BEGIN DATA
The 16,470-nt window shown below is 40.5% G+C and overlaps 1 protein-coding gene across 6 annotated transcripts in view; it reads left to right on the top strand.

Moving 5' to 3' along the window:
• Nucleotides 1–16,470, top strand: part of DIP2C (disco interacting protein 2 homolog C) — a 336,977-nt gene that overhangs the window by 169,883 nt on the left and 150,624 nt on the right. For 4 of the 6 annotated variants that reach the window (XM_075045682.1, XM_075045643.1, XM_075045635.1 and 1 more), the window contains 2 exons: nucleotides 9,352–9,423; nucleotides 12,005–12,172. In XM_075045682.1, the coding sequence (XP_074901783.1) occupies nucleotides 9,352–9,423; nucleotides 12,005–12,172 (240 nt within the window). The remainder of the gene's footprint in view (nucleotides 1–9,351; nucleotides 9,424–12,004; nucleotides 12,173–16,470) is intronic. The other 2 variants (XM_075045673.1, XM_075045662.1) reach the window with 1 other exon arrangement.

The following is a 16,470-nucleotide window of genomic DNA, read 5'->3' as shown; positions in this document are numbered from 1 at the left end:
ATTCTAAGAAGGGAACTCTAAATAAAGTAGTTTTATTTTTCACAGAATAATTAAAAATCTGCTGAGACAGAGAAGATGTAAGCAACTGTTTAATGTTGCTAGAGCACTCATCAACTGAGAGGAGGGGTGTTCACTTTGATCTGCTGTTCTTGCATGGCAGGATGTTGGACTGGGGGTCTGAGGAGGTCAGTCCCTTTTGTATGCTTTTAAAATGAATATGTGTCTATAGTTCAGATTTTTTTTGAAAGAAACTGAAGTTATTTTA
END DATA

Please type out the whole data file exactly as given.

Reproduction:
The 16,470-nt window shown below is 40.5% G+C and overlaps 1 protein-coding gene across 6 annotated transcripts in view; it reads left to right on the top strand.

Moving 5' to 3' along the window:
• Nucleotides 1–16,470, top strand: part of DIP2C (disco interacting protein 2 homolog C) — a 336,977-nt gene that overhangs the window by 169,883 nt on the left and 150,624 nt on the right. For 4 of the 6 annotated variants that reach the window (XM_075045682.1, XM_075045643.1, XM_075045635.1 and 1 more), the window contains 2 exons: nucleotides 9,352–9,423; nucleotides 12,005–12,172. In XM_075045682.1, the coding sequence (XP_074901783.1) occupies nucleotides 9,352–9,423; nucleotides 12,005–12,172 (240 nt within the window). The remainder of the gene's footprint in view (nucleotides 1–9,351; nucleotides 9,424–12,004; nucleotides 12,173–16,470) is intronic. The other 2 variants (XM_075045673.1, XM_075045662.1) reach the window with 1 other exon arrangement.

The following is a 16,470-nucleotide window of genomic DNA, read 5'->3' as shown; positions in this document are numbered from 1 at the left end:
ATTCTAAGAAGGGAACTCTAAATAAAGTAGTTTTATTTTTCACAGAATAATTAAAAATCTGCTGAGACAGAGAAGATGTAAGCAACTGTTTAATGTTGCTAGAGCACTCATCAACTGAGAGGAGGGGTGTTCACTTTGATCTGCTGTTCTTGCATGGCAGGATGTTGGACTGGGGGTCTGAGGAGGTCAGTCCCTTTTGTATGCTTTTAAAATGAATATGTGTCTATAGTTCAGATTTTTTTTGAAAGAAACTGAAGTTATTTTA